Published by Harper
Publication date: May 29, 2018
Genres: Chick Lit, Fiction, Historical
In case you’ve forgotten the details of F. Scott Fitzgerald’s life, here’s a quick recap: after his early, stunning literary successes he dumped his wife Zelda in an institution and headed to Hollywood to try and earn a living as a screenwriter, because he was deep in debt and his literary gifts have disappeared in an ocean of booze. Unfortunately, that job entails being sober and working hard, neither of which he was capable of by 1937. Enter Sheilah Graham, a young woman making a name for herself as a gossip columnist. She sees Fitzgerald at a party and decides the middle-aged, shabby author is the man for her and they embark on a tempestuous affair that lasts for the final years of Fitzgerald’s life. This is the setup for Sally Koslow’s new novel, Another Side of Paradise, a novel that captures both the glamour of 1930s Hollywood and the tragedy of a doomed love affair.
Koslow used letters, diaries, and other first-hand resources to piece together the three years when Graham and Fitzgerald were a couple. Three years that were turbulent in the extreme as Fitzgerald was an alcoholic and still married to Zelda. Much of the book consists of his being drunk, humiliating Graham in public, and then wooing her back. After the third such occasion it becomes almost impossible to care about this couple and their toxic relationship. The novel reads like historical chick-lit, because Fitzgerald is affixed firmly front and center throughout, despite his having no redeeming characteristics left. He is a creature to be pitied, yes, but in the same vein as Nicholas Cage in the movie Leaving Las Vegas—he didn’t want to be and couldn’t be saved.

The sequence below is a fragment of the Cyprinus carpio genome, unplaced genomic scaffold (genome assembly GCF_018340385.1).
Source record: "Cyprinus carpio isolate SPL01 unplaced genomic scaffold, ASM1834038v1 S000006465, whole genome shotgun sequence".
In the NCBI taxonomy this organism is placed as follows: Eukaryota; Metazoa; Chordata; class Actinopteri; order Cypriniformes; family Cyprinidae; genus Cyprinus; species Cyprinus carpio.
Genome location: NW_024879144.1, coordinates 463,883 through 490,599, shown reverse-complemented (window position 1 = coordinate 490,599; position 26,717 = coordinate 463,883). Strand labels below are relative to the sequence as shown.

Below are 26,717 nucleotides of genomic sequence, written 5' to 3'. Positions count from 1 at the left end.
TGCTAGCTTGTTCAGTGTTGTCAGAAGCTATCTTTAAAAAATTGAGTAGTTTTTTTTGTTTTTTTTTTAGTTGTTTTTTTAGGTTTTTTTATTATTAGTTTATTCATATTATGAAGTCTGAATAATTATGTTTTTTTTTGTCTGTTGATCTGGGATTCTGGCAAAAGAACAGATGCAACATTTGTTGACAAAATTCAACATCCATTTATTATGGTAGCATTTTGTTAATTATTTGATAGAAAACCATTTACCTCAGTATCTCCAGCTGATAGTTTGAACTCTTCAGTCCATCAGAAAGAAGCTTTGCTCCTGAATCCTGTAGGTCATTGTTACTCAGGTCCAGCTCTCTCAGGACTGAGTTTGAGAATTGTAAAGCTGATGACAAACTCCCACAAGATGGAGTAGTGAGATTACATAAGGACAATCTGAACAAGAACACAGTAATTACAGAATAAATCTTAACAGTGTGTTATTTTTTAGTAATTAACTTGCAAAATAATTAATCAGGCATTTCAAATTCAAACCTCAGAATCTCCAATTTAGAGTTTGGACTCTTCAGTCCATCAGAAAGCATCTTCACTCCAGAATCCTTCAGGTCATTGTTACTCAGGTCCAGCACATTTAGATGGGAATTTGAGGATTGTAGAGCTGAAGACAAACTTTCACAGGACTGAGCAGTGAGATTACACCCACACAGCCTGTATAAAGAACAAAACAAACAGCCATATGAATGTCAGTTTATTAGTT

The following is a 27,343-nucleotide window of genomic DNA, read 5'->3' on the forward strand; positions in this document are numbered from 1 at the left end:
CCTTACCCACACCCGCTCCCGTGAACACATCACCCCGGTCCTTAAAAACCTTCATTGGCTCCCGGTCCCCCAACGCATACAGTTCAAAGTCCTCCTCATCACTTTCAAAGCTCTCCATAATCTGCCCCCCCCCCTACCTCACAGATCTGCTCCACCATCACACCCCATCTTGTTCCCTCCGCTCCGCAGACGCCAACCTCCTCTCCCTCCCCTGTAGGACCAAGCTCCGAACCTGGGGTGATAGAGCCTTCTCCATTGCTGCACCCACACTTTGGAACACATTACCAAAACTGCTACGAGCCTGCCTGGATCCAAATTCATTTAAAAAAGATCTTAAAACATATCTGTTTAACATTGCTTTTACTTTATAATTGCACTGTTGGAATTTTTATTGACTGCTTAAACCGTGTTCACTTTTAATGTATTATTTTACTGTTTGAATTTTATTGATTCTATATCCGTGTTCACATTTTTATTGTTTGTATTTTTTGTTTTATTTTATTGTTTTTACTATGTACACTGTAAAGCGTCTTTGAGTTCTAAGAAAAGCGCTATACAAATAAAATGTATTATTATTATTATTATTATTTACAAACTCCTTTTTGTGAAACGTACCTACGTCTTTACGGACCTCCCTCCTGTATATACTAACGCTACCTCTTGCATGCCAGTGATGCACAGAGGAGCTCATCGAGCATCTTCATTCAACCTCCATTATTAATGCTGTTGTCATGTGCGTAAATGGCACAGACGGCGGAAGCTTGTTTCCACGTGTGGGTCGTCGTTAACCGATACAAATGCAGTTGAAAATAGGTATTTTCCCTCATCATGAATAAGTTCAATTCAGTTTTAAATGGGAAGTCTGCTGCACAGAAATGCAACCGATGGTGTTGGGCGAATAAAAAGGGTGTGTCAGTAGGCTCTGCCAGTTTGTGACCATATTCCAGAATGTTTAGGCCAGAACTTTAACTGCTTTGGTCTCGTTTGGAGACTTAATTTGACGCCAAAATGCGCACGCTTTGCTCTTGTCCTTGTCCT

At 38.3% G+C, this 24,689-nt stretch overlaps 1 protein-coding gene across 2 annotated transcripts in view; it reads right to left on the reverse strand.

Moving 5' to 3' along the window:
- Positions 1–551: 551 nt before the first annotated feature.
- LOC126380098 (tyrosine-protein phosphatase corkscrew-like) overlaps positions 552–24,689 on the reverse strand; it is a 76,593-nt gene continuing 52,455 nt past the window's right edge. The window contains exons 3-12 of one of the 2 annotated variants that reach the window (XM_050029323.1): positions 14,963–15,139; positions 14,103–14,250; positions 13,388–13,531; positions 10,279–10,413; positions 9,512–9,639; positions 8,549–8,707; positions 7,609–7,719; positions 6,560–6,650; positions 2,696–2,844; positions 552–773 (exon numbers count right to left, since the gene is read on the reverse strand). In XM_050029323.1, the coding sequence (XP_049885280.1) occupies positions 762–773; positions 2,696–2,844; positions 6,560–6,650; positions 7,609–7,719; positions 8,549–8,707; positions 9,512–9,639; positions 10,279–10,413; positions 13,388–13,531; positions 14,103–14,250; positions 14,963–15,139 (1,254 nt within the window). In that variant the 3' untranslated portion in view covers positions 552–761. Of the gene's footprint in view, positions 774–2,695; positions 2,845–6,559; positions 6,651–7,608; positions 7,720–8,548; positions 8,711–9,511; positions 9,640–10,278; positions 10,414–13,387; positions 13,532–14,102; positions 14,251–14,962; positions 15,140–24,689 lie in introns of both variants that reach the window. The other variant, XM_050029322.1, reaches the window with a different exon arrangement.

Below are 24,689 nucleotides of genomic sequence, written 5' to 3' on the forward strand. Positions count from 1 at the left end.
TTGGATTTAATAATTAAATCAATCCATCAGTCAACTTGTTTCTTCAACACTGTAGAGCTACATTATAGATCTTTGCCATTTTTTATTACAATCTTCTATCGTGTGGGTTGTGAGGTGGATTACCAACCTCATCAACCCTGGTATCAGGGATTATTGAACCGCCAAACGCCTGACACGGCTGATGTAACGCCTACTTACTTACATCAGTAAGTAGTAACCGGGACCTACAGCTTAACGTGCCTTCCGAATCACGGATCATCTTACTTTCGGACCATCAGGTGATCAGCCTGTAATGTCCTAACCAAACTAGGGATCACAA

Another Side of Paradise is light, skim reading but not particularly nuanced. Which is disappointing, because in the early part of the novel, Koslow covers Graham’s life in England and it is an extraordinary story—from being left at an orphanage by her mother when she was 6-years-old to being engaged to an English marquis by the time she was 33. The gumption of a woman in the early 20th century, with little schooling, a Jew (at a time when anti-Semitism was rampant in England) being accepted in British society, and going on to have her own career is fairly astonishing. Sadly, those three decades are only a small part of the novel.
The timing of Another Side of Paradise was particularly bad for me, having recently read Love and Ruin, a novel about journalist Martha Gellhorn’s relationship with Ernest Hemingway. In both novels, strong, intelligent, women set aside their ambitions for men who did not their support talent and even went so far as to subvert their careers. The good news is that I’ll save time by never reading about the personal lives of Hemingway and Fitzgerald again. The bad news is that Another Side of Paradise offered such a small, thin, slice of a fascinating woman’s life.